The Ardent Epicure

An Ode to the Pleasures of Food

11:23 PM

Food of the Day - Mushrooms

Posted by Food Pear-ings

Edible Mushrooms




Fungus Facts


*Many mushrooms are very poisonous, so it is important to always know where they came from and never pick wild mushrooms yourself

Mushrooms come is a vast variety in the upwards of 30,000. Most mushrooms are grown commercially but some wild forest mushrooms are available for purchase

Mushrooms are frequently harvested during the rain and is considered optimal conditions
They can be purchased fresh, dried, canned or frozen
What to look for when purchasing fresh:
Firm texture for most is a good identify
Avoid soft spots and uneven color or texture

Cleaning and Storage
Never soak fresh mushrooms in water to clean, you risk diminishing flavor
Use a soft brush under cold water to remove any debris
Fresh mushrooms should be prepared within 3 days of purchase
And stored loosely covered in the refrigerator


When cooking with dried mushrooms  
You will need to soak for about an hour in hot water prior to use
However, if at all possible, always choose fresh mushrooms over dried
for the superior flavor and texture


Some Editable Varieties

Agaricus 



A white to light brown button mushroom
With a dome shape
They boast a very richly intense flavor
That fully evolves when cooked
Pleasant when eaten either raw or cooked
These mushrooms
vary in size, shape and color

Chanterelle or Girolle 

  
Yellowish orange in color 
With a vase shape
Having a nutty and milder flavor
When cooking add late to avoid becoming too chewy
To retain the wonderful flavor, 
be sure not to overcook these mushrooms

Crimini  or Italian Brown 


Light tan to deep brown in color
Another button shaped mushroom
Full bodied and fervent in flavor
This is a very
common mushroom for cooking

Shiitake or Chinese Black Mushroom


Tan to a rich brown in color
With an umbrella shaped cap
A robust flavorful mushroom
Developing a meat like texture when cooked
This mushroom is
very commonly found in Asian cooking

Oyster


Ranging in color from a soft brown/tan to a grey
With a fluted cap
A smoothly buttery flavor
Due to the tender texture this is a good choice raw
An essential for stir fry and many Asian dishes
It is also used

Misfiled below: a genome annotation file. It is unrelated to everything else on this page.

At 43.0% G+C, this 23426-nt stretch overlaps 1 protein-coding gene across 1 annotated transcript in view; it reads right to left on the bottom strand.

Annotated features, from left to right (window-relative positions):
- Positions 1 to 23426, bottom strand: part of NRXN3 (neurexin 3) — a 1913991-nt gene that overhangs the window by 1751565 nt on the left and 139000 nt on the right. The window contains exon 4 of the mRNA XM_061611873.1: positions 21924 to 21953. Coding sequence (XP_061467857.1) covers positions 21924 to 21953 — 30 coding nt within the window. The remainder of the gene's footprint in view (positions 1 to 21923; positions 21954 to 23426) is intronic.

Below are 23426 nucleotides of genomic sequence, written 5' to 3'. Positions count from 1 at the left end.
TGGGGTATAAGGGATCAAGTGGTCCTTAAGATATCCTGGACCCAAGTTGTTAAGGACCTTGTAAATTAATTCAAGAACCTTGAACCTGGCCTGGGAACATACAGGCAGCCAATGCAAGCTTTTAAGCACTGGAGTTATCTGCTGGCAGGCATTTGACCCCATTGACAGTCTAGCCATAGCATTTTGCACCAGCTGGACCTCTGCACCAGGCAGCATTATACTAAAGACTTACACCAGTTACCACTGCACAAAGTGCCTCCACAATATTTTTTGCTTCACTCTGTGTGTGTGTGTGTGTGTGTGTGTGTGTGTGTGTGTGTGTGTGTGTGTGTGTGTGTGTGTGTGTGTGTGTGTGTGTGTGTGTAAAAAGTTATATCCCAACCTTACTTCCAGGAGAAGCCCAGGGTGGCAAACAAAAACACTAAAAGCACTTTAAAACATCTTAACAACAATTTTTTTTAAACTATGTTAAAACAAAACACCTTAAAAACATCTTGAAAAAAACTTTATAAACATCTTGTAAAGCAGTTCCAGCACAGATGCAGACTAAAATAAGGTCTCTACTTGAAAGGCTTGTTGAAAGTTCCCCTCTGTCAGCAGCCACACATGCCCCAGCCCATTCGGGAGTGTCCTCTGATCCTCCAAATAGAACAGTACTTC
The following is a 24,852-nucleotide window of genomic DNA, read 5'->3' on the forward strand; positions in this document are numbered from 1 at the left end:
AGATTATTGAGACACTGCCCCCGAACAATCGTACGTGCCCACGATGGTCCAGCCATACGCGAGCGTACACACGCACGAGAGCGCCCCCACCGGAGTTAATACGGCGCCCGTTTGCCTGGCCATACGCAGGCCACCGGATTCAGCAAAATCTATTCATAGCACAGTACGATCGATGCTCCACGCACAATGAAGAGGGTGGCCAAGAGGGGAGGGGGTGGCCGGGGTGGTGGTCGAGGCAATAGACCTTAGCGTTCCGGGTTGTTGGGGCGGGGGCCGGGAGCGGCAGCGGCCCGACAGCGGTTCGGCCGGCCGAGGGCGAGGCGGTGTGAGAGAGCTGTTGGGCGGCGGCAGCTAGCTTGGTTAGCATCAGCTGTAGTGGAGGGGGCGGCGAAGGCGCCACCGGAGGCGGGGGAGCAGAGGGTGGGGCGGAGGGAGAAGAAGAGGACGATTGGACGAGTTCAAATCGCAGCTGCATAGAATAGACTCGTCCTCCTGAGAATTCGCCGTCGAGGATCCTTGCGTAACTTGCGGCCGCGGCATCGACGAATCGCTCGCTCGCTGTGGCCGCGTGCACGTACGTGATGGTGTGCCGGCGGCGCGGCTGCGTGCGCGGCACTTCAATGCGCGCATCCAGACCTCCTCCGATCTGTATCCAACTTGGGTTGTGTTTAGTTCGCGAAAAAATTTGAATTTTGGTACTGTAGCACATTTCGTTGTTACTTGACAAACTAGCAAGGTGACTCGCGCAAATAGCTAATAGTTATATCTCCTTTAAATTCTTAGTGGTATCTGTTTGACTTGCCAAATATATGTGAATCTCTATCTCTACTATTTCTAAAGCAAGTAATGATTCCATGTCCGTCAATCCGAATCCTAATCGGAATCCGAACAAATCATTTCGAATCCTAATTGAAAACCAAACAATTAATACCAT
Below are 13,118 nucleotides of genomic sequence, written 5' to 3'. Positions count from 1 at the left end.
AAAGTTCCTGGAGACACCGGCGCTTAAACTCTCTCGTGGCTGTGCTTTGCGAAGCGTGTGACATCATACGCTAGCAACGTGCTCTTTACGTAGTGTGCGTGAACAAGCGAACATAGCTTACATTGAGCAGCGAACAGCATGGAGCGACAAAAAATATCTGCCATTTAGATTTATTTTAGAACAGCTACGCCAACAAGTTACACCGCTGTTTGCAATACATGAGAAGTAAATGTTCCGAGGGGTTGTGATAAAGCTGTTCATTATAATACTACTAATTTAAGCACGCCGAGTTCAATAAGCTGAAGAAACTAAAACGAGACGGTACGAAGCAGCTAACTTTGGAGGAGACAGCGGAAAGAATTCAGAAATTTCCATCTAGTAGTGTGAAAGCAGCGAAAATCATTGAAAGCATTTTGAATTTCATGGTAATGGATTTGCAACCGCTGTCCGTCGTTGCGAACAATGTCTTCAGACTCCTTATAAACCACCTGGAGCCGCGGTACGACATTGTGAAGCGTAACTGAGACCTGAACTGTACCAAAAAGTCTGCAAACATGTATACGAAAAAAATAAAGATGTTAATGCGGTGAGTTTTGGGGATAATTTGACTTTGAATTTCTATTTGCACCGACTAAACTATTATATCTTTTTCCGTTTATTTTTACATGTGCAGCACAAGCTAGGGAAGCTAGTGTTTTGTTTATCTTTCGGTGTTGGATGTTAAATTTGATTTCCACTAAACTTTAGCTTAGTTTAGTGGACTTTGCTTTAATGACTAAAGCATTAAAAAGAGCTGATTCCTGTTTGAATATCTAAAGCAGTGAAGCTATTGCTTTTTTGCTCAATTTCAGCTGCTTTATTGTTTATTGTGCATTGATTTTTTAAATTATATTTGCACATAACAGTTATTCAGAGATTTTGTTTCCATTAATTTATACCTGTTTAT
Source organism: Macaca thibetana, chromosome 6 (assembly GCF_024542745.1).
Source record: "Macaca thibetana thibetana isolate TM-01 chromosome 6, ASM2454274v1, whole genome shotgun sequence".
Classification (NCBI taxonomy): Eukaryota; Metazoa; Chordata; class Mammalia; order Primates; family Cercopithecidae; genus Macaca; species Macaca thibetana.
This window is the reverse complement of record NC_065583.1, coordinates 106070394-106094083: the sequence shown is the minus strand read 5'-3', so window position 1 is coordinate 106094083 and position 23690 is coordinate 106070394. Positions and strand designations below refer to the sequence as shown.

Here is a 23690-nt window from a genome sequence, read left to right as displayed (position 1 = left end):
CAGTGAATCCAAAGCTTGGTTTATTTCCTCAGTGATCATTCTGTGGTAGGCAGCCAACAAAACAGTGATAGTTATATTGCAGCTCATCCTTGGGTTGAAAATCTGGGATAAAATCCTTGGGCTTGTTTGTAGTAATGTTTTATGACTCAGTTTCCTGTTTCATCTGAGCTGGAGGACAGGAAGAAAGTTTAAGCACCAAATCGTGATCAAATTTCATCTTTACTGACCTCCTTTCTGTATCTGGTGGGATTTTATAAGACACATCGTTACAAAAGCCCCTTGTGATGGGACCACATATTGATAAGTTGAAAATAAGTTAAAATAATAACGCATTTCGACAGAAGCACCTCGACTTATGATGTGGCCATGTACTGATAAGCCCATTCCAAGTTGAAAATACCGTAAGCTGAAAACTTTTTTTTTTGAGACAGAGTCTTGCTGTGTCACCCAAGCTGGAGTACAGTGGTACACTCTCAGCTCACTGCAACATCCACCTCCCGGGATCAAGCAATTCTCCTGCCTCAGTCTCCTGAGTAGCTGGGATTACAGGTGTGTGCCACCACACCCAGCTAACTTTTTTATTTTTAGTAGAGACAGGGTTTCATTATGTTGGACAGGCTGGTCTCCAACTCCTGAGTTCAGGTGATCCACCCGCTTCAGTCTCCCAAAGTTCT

to make vegetarian oyster sauce

Enoki or Snow Puff Mushrooms


A pale golden yellow or white in color
With long velvety stems and tiny button heads
A delicate and fruity flavor
Having an almost crisp texture these mushrooms are excellent raw and in salads or on sandwiches
These are often used in Asian soups

Portobello or Portabella


Light to medium brown in color
One of the largest mushrooms, this is an overgrown crimini
A strong earthy flavor
Another on having a “Meat Like” texture
Often used in place of meat on the grill and as a burger substitute 
This meaty mushroom
holds up very well to high-heat cooking

Porcini


Light to medium brown in color
Toad Stool in shape with a thicker stalk than most comparative to its head
A smooth and meaty texture
A strong poignant flavor
An extravagant endeavor for a beginner due to the price, but worth it!
An excellent addition to most any prepared savory dishes
The thick, meaty stem
on these makes it great to use whole

Morchella (Morel)


(A relative of the ever adored Truffle)
Deep tan to smoky brown
With a sponge-like, cone-shaped head
A pragmatic and nut like flavor
Another expensive guy, but what a treasure
Can be difficult to clean, so take care
Very often used in French cuisine
Note: The darker the head the more pronounced flavor 

Cooking Mushrooms

Be sure to clean your mushrooms thoroughly:
wipe them with a damp cloth or soft brush before use
Remember that mushrooms act like sponges, so don't use too much oil when cooking,
and be sure you do not overcook them,
as they are likely to take in too much liquid, and shrivel.
When slicing mushrooms for cooking,
it is best to cut them into larger chunks; they will shrink as they cook
Choose a mushroom that fits the cooking style:
use heftier, more meaty mushrooms for higher heat, longer cooking applications.


Cooking Idea
Try taking whatever kind of mushrooms are available to you
locally, and sautéing them with oil or butter (or both!)
and adding them
to your favorite pasta sauce
Note: if you have the chance to pick up some 
of the more rare options,
look for morel mushrooms (they have the most exquisite flavor)

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5:25 PM

Cheeses of the World - Three

Posted by Magic of Spice

There are many types of cheeses and so many varieties within these types
From Fresh Cheeses like cream cheese to Hard Cheeses like Gruyere
And from all over the world
We will be featuring a few from different Countries stating with
Italy

Gorgonzola Piccante
This is a firm cow's milk blue cheese, from north of Milan
The body is a pale yellow with blue vaining, and a rough red rind